Gitmo General Speaks Out About Closure, Detainees

Wednesday, 08 Jul 2009 09:16 PM

By Jim Meyers

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The deputy commander of the U.S. detention facility at Guantanamo Bay tells Newsmax that "a good number" of detainees who have been released have gone on to commit terrorist acts.

However, Brig. Gen. Rafael O'Ferrall, Deputy Commander General for the Joint Task Force Guantanamo, would not say if he disagrees with President Barack Obama's plan to close down the facility by next year.

See Video: Brig. Gen. Rafael O'Ferrall, Deputy Commander General for the Joint Task Force Guantanamo, discusses watching over some of the world’s worst terrorists - Click Here Now

Referring to earlier media reports of harsh interrogation techniques used on some terrorist suspects, Newsmax.TV's Kathleen Walter asked the general how interrogations are handled now at Guantanamo.

"Interrogations are basically what you and I are doing now," he responded. "It's a conversation."

The difference, he said, is that the detainees can have "some special food that they might want" during questioning.

"They have their milkshakes . . . or a big meal. So that's the way we do intelligence collection. We are doing it in a humane, safe, and legal manner."

Asked if Americans should be concerned about the possible transfer of Guantanamo detainees to prisons in the U.S., O'Ferrall — who assumed his present position last December — would say only "that is something that is out of my command right now."

He also declined to give a direct answer when asked if agreed with Obama's plan to close down the Guantanamo by January, saying "that's another area of expertise" and "I don't have the potential to say yes or no."

But he did say that as an officer, he would carry out any order issued by his commander in chief.

Asked if any of the 520 detainees released from Guantanamo so far have committed terrorist acts, O'Ferrall told Newsmax: "We have known of several. The exact number I cannot tell, but yes, there's a good number that have been recidivists in the war on terror."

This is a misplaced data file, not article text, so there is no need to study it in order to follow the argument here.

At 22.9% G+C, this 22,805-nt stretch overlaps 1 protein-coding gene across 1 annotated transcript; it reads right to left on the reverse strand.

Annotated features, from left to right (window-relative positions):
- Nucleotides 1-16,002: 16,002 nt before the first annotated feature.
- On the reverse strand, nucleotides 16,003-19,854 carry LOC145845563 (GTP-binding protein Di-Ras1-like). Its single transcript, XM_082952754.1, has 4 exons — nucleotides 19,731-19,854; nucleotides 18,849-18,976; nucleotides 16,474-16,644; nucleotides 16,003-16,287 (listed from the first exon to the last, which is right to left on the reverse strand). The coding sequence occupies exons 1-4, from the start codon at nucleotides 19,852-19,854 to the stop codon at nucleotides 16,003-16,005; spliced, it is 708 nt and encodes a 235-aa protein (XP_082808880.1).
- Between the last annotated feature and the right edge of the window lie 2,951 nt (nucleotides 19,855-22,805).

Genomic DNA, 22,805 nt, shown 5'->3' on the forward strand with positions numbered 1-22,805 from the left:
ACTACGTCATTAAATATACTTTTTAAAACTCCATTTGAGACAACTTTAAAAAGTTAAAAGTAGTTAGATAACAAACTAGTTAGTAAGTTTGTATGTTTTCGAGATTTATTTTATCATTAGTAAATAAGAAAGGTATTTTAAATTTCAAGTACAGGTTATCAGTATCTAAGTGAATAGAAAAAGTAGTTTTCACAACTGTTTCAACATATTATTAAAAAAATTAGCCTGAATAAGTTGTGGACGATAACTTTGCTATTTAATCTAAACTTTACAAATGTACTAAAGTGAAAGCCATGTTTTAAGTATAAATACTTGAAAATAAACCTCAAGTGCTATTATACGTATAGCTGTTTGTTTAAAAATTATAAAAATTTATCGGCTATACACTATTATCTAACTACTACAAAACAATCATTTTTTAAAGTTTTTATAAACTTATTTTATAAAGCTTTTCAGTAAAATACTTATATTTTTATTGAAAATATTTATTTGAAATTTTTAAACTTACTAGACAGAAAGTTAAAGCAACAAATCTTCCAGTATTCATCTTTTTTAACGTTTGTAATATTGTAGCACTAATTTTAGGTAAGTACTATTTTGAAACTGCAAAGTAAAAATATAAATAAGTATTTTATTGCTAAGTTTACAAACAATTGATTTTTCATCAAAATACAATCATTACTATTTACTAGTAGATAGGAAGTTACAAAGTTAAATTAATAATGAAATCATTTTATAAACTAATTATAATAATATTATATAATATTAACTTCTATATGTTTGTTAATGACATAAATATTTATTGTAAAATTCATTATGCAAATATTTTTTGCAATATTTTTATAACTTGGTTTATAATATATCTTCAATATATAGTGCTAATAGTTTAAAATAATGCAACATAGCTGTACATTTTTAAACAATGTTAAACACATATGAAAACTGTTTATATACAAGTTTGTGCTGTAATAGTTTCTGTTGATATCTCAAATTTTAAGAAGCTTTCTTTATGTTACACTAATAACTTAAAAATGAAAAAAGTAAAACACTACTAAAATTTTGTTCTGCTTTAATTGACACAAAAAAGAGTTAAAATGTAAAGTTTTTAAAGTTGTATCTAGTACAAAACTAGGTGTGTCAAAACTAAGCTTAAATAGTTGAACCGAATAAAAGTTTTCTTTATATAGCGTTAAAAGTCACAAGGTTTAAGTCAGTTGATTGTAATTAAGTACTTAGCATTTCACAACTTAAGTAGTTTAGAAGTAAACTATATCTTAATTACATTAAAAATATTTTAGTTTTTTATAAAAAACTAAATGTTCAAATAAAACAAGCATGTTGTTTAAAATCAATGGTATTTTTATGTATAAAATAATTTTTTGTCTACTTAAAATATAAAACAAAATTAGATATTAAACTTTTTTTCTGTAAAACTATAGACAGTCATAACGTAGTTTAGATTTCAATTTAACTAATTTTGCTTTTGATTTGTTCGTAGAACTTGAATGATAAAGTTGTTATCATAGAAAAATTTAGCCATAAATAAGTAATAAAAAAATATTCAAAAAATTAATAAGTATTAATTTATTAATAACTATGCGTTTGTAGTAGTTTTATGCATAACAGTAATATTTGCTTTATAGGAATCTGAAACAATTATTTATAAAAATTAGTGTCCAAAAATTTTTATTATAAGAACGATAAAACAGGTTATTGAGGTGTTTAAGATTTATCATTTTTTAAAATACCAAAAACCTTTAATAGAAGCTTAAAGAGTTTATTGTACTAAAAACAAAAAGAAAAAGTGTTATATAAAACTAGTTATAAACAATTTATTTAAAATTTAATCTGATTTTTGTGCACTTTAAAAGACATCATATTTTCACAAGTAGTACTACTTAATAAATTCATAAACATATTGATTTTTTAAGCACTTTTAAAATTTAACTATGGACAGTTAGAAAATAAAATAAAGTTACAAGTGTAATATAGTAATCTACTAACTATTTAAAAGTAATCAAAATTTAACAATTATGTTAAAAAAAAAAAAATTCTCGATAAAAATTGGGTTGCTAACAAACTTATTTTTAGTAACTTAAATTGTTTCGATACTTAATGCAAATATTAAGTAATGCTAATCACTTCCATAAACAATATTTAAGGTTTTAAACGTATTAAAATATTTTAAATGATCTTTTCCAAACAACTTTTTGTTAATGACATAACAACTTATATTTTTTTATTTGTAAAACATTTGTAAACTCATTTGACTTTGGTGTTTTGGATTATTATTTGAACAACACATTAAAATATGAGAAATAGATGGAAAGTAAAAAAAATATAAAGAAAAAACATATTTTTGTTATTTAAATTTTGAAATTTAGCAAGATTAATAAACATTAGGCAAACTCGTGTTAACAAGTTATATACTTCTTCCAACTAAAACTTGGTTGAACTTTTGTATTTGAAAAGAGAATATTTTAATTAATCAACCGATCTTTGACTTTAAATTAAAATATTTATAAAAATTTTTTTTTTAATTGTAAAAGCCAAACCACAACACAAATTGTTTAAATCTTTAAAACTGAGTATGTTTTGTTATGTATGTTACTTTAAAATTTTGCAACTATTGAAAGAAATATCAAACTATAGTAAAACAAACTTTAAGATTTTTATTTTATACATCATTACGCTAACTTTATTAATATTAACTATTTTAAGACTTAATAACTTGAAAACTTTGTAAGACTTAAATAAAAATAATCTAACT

O'Ferrall also said some detainees cannot be returned to their native countries for fear they will be suspected of revealing sensitive information during their interrogations, and "we have the responsibility to make sure they are well treated wherever they go."

Some detainees get "hyper. They do their protests. They go on hunger strikes," the general said.

"When we are releasing them, that is when they get the opportunity to assault our guards with — we call them body fluids. They throw it at the guards. They hit them. They spit at them and do all kinds of things."

But morale among the troops at Guantanamo remains high, even though they work a grueling schedule consisting of 12-hour shifts, four days on, two days off, according to O'Ferrall.

"It's difficult for my young troops and service members," he said, adding that the soldiers are "unbelievable" and are "people we should be very proud of in America."

See Video: Brig. Gen. Rafael O'Ferrall, Deputy Commander General for the Joint Task Force Guantanamo, discusses watching over some of the world’s worst terrorists - Click Here Now

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